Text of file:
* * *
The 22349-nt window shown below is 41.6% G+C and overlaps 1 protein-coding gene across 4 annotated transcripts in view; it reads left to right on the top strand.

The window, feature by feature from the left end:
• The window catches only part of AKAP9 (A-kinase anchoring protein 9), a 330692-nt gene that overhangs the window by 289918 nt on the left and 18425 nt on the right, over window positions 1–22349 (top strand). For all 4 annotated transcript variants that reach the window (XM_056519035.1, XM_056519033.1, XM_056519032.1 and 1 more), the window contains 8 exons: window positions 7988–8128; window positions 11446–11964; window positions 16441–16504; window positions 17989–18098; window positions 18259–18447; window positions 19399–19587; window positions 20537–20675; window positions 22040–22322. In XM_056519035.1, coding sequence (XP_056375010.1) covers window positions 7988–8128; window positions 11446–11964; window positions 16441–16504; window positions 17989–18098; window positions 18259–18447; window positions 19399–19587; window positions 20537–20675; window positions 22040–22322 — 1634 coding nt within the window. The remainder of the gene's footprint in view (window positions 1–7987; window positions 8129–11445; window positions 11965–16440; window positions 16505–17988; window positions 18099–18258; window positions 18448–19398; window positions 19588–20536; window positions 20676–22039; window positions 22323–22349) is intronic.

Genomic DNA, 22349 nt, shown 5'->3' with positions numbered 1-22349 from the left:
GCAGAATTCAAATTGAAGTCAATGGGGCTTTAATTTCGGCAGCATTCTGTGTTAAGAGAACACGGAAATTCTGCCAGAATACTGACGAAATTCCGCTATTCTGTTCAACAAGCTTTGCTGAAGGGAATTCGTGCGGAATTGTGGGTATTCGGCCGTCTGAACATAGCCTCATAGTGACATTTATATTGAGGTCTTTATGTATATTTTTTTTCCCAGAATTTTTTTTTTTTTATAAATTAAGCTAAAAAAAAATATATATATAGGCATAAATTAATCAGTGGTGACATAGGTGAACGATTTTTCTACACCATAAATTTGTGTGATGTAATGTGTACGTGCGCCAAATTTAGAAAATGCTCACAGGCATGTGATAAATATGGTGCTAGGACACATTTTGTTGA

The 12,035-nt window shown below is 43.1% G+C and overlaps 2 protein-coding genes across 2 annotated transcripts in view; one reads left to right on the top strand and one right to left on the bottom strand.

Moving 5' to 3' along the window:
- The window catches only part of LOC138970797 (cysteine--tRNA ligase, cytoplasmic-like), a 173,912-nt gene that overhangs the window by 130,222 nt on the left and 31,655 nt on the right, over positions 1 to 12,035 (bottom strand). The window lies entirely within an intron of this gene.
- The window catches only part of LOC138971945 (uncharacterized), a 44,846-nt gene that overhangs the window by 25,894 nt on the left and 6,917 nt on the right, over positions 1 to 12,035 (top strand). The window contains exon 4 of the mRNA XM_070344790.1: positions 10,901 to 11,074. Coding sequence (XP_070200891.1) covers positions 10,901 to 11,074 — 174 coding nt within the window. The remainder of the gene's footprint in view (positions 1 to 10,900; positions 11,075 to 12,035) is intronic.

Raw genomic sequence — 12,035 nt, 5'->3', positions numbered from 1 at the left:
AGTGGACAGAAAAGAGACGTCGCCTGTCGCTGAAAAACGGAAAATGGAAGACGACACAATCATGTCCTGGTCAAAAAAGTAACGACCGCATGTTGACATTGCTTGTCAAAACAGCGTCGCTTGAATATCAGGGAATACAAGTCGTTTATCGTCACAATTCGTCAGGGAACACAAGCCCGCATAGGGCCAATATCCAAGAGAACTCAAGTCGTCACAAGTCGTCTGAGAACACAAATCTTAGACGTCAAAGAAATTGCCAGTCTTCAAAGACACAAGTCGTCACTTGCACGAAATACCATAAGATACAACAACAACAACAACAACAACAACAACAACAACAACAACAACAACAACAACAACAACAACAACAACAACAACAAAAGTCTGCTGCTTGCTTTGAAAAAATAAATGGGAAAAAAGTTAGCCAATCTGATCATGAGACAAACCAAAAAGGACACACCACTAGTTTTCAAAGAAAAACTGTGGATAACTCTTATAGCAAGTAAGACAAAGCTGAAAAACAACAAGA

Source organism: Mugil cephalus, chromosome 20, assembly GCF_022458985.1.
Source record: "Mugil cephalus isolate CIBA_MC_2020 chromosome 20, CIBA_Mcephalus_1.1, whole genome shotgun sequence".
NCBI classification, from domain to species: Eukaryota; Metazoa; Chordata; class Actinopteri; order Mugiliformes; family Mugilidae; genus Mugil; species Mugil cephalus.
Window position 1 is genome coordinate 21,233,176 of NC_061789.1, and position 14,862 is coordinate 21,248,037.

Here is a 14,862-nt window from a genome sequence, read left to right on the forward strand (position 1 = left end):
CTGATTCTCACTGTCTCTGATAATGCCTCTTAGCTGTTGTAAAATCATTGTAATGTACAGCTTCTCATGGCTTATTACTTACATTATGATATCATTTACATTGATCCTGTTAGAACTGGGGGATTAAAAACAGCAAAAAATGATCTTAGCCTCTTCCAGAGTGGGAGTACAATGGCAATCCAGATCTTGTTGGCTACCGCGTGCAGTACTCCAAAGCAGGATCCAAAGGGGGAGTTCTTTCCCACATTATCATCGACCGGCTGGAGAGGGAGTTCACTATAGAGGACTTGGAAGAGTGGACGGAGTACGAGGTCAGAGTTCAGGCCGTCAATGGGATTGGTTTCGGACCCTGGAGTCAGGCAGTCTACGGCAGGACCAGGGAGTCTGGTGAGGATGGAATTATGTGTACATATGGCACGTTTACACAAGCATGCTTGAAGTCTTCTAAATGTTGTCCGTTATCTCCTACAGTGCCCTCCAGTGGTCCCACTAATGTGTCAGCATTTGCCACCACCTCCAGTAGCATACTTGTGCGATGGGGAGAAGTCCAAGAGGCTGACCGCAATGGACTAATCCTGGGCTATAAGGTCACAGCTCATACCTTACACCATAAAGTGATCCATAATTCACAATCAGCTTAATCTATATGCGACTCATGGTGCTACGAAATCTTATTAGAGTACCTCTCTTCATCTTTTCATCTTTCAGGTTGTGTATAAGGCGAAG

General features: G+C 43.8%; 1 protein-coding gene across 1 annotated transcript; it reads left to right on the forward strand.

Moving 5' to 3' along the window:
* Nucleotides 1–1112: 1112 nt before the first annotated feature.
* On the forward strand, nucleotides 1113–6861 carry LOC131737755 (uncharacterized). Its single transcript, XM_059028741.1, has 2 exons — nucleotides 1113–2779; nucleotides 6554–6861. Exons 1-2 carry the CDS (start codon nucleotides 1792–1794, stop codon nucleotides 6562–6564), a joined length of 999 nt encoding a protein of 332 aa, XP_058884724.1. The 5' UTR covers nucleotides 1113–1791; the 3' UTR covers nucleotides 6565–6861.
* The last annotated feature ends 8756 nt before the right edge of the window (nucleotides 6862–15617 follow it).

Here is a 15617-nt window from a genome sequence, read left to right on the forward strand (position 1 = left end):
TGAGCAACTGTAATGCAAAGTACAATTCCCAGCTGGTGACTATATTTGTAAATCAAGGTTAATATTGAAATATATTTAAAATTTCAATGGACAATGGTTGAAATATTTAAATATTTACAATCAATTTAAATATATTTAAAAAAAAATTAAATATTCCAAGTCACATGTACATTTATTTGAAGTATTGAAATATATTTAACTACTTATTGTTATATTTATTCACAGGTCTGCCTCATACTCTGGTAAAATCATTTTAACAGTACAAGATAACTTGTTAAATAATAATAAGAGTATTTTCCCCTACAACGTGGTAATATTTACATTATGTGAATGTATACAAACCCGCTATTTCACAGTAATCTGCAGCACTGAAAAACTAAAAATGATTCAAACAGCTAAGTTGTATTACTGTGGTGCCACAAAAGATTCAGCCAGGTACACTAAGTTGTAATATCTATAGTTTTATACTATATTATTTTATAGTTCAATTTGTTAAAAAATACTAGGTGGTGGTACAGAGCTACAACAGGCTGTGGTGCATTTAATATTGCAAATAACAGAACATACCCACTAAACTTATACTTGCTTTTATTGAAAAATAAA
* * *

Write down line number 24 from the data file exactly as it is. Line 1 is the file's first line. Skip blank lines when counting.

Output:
TGAGCAACTGTAATGCAAAGTACAATTCCCAGCTGGTGACTATATTTGTAAATCAAGGTTAATATTGAAATATATTTAAAATTTCAATGGACAATGGTTGAAATATTTAAATATTTACAATCAATTTAAATATATTTAAAAAAAAATTAAATATTCCAAGTCACATGTACATTTATTTGAAGTATTGAAATATATTTAACTACTTATTGTTATATTTATTCACAGGTCTGCCTCATACTCTGGTAAAATCATTTTAACAGTACAAGATAACTTGTTAAATAATAATAAGAGTATTTTCCCCTACAACGTGGTAATATTTACATTATGTGAATGTATACAAACCCGCTATTTCACAGTAATCTGCAGCACTGAAAAACTAAAAATGATTCAAACAGCTAAGTTGTATTACTGTGGTGCCACAAAAGATTCAGCCAGGTACACTAAGTTGTAATATCTATAGTTTTATACTATATTATTTTATAGTTCAATTTGTTAAAAAATACTAGGTGGTGGTACAGAGCTACAACAGGCTGTGGTGCATTTAATATTGCAAATAACAGAACATACCCACTAAACTTATACTTGCTTTTATTGAAAAATAAA